Weekly Global Newscast | May 13 - May 19, 2019
India Votes: Campaigning Ends Before Final Phase of Votes
Voting in one of India’s most acrimonious elections in decades entered its final day on Sunday. India’s Prime Minister Narendra Modi’s Bharatiya Janata Party (BJP) is on course to win the general election, exit polls suggests. The BJP and the main opposition Congress party battled it out with powerful regional rivals in a bruising campaign over seven phases of polling. Results will be announced on 23rd May.
‘Indian politicians are in the last stages of their campaigning. But some Indians wonder if democracy’s reputation has already been damaged. This campaign is being described as the most divisive and polarised India has ever seen.’ Sohail Rehman reports for Al Jazeera.
‘The conservative BJP has campaigned aggressively on Modi’s strongman image and played up recent cross-border air strikes against Pakistan. But the opposition, led by the Congress party and its leader Rahul Gandhi, have accused him of pursuing divisive policies and neglecting the economy. Modi and Gandhi have hurled insults at each other on a near daily basis with the prime minister calling his rival a ‘fool’ while Gandhi derides Modi as a ‘thief.’ The animosity has taken a toll on voters. “All the abuse and misconduct claims suggest that standards in Indian politics have slipped badly,” Asit Banerjee, a history teacher in Kolkata, said as he queued to vote.’ The Associated Press reported for The Express Tribune.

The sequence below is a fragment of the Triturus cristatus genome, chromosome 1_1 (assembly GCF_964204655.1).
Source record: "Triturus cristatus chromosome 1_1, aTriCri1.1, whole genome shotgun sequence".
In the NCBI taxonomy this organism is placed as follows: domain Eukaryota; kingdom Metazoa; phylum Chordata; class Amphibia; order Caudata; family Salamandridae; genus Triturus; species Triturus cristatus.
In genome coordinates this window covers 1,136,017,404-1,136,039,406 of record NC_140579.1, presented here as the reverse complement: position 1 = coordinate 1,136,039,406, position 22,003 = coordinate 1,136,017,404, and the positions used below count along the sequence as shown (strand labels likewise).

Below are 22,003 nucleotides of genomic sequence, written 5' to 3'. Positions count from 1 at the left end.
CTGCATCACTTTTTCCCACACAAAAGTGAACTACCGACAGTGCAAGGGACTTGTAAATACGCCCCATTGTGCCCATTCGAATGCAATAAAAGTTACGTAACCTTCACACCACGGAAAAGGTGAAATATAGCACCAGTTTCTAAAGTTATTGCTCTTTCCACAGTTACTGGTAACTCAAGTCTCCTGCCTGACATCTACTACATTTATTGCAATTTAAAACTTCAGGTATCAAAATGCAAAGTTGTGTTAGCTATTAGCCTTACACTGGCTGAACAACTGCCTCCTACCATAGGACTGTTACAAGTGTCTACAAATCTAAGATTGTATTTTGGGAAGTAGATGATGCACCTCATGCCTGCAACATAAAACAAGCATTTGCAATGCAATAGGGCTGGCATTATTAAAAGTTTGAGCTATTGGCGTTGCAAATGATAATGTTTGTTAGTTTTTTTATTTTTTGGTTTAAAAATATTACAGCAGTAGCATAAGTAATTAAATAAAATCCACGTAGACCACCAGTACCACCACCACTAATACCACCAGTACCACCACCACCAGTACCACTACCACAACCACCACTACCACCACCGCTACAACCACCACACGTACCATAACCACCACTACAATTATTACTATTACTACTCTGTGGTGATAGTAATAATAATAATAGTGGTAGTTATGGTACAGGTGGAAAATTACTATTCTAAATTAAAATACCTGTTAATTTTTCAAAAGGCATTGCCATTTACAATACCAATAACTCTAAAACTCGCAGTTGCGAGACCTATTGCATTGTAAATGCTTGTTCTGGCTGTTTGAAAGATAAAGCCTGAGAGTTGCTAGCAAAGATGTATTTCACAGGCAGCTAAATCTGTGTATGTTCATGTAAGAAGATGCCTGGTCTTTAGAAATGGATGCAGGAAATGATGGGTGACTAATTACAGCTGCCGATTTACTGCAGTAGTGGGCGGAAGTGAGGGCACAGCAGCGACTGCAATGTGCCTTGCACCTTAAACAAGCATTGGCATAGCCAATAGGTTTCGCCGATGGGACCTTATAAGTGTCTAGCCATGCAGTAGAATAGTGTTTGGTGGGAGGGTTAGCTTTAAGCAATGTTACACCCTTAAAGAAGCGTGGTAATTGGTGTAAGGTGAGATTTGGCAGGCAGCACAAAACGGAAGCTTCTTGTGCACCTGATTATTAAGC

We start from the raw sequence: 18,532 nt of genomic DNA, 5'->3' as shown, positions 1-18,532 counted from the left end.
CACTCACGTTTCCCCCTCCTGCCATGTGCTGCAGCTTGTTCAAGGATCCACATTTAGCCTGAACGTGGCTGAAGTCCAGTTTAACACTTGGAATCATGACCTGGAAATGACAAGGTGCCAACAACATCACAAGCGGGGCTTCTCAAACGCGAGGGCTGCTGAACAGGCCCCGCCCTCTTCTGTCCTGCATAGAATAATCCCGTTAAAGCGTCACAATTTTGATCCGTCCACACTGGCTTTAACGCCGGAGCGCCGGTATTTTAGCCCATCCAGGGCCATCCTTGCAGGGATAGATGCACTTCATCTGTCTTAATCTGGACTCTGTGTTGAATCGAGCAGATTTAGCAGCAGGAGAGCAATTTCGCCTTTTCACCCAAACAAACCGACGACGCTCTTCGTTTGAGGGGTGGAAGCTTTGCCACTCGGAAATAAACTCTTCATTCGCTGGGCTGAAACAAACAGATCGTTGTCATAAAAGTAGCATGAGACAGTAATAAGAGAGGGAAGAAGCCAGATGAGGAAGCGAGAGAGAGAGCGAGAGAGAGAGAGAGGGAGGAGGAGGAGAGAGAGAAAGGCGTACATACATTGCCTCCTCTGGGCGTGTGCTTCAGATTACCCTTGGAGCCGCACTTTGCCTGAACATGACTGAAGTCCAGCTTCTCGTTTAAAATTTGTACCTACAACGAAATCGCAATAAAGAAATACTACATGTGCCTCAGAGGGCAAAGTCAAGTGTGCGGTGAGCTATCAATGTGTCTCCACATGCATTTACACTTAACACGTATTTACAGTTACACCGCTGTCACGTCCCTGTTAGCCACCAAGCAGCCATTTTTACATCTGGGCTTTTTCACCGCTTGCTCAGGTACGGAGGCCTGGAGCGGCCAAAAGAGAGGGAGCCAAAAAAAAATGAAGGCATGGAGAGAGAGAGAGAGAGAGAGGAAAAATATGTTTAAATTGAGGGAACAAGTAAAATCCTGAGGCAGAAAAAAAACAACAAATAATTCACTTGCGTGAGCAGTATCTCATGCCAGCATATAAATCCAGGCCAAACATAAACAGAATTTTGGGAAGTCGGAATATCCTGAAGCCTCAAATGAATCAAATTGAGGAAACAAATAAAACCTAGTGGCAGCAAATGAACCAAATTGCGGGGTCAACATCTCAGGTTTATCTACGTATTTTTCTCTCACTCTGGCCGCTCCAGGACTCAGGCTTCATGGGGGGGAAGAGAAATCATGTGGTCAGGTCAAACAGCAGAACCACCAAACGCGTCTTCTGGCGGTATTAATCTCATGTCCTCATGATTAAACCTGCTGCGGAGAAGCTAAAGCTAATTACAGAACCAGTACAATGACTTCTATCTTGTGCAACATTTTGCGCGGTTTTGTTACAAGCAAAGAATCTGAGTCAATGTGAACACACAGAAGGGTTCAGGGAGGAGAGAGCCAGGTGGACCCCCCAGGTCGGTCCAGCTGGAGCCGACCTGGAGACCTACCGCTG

US Air Attack Kills Eight Police Officers in Afghanistan
A US air strike killed at least eight police officers in Afghanistan’s Helmand province, a government official said on Friday, the latest casualties from a rise in air and ground operations against the Afghan Taliban. An American military spokesperson called the deaths a “tragic accident” that occurred after Afghan security forces requested U.S. air support for an operation against the Taliban.
‘At least eight Afghan police were killed in an airstrike during a clash with the Taliban, an official said Friday, in the latest incident of potential friendly fire in the conflict. Police were fighting the Taliban in Helmand province late Thursday when the Afghan forces called for air support. “I can confirm an airstrike on the Afghan police, and unfortunately, eight police were killed and 12 others were wounded,” Omar Zwak, Helmand provincial government spokesman told AFP. The death toll was confirmed by interior ministry spokesman Nasrat Rahimi on Facebook. He said 11 more police had been wounded in the strike.’ Pervez Jabri reports for Business Recorder.
Middle East & North Africa